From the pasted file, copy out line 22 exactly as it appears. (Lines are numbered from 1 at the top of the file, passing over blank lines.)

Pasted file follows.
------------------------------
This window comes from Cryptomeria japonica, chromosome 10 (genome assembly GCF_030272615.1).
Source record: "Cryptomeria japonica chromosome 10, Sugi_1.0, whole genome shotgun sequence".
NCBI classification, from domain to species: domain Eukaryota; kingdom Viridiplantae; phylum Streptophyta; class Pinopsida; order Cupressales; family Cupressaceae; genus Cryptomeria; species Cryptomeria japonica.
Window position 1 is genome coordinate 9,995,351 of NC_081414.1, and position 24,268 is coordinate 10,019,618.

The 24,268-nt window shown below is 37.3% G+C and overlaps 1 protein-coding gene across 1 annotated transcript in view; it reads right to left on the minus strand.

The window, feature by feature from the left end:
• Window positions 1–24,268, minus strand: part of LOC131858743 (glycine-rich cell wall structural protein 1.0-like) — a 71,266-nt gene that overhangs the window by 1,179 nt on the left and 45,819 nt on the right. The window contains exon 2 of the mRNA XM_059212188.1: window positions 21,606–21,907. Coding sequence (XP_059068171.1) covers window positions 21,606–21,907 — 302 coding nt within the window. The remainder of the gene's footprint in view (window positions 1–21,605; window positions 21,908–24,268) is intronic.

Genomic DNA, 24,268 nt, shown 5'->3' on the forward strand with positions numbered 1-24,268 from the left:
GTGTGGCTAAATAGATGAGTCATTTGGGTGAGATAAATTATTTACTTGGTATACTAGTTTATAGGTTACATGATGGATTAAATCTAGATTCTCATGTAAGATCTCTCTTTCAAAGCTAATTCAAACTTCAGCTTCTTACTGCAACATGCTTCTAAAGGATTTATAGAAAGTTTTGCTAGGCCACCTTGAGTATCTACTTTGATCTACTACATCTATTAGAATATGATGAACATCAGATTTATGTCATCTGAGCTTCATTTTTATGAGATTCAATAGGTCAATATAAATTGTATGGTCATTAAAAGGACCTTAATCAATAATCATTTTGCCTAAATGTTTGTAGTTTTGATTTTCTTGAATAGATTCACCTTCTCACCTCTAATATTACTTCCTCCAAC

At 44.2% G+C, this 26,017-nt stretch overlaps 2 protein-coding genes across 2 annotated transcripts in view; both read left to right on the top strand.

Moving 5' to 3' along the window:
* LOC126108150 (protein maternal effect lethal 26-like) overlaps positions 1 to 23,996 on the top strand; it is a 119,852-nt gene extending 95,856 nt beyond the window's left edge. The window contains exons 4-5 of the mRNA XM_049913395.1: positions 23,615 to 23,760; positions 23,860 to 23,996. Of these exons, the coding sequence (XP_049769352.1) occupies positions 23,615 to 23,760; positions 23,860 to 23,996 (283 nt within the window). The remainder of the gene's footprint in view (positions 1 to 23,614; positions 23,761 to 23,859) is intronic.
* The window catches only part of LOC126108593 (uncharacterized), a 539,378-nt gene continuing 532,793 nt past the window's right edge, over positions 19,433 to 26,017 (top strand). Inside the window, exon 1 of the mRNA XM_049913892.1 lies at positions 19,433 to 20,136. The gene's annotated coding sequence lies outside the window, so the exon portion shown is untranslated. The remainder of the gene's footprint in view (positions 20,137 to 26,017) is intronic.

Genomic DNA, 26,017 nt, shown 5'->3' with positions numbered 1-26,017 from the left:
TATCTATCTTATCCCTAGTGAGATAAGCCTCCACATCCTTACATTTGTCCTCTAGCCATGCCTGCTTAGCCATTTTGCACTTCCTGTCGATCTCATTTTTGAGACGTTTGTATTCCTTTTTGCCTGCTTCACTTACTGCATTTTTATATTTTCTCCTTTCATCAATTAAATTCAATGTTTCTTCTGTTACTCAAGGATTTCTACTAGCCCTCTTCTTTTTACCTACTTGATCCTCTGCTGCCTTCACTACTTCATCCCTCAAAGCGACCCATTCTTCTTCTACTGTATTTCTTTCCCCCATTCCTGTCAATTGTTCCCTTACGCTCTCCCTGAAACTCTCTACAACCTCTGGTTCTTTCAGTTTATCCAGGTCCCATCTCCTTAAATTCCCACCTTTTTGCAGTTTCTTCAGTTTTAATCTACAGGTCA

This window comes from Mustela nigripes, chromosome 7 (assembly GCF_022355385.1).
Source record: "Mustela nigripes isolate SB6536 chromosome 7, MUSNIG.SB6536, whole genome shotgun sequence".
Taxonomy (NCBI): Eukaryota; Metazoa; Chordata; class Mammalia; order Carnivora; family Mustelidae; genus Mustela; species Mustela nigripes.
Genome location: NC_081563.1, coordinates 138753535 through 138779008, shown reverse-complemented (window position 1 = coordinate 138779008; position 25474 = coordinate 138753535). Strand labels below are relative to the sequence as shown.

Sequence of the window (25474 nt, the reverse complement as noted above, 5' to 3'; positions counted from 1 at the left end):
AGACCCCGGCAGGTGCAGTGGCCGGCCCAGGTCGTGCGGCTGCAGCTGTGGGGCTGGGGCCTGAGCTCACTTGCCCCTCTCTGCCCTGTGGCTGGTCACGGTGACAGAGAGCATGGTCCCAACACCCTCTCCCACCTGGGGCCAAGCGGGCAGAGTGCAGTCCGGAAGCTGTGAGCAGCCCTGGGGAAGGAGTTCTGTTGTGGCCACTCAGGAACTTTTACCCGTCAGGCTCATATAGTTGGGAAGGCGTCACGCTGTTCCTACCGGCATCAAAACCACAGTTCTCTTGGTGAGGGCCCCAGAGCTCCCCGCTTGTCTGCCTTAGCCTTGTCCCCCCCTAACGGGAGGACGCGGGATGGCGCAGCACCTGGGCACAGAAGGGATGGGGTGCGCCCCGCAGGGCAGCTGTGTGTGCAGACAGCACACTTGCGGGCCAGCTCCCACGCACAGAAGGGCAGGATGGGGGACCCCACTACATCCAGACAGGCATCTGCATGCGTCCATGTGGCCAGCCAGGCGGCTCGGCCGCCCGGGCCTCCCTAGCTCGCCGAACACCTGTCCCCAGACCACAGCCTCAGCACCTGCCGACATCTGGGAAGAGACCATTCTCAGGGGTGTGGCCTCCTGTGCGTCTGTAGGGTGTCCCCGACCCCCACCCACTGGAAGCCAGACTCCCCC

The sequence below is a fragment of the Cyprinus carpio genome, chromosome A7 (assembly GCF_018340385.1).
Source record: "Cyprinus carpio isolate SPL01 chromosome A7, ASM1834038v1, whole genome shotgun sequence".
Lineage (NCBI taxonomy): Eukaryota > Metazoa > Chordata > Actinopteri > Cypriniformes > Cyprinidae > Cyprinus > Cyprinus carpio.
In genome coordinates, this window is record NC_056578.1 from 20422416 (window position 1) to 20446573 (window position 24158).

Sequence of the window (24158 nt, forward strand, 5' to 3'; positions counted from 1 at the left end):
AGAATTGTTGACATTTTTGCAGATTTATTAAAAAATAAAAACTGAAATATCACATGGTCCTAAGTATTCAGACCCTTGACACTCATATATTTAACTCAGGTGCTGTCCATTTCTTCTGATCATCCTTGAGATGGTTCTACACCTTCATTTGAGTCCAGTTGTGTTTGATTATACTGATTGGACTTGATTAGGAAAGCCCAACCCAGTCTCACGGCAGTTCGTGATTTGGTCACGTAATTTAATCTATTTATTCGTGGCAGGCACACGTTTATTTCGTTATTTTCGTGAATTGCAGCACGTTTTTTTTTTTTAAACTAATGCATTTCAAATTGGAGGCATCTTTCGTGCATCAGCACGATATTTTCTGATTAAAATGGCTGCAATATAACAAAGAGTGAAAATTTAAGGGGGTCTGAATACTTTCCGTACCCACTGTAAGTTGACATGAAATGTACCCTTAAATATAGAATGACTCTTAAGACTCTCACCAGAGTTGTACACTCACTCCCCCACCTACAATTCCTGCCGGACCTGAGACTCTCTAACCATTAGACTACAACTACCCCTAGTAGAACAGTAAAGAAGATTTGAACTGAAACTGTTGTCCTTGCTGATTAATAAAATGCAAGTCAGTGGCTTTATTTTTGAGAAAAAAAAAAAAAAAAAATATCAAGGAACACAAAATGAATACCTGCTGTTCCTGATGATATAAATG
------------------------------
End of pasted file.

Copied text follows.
The sequence below is a fragment of the Cyprinus carpio genome, chromosome A7 (assembly GCF_018340385.1).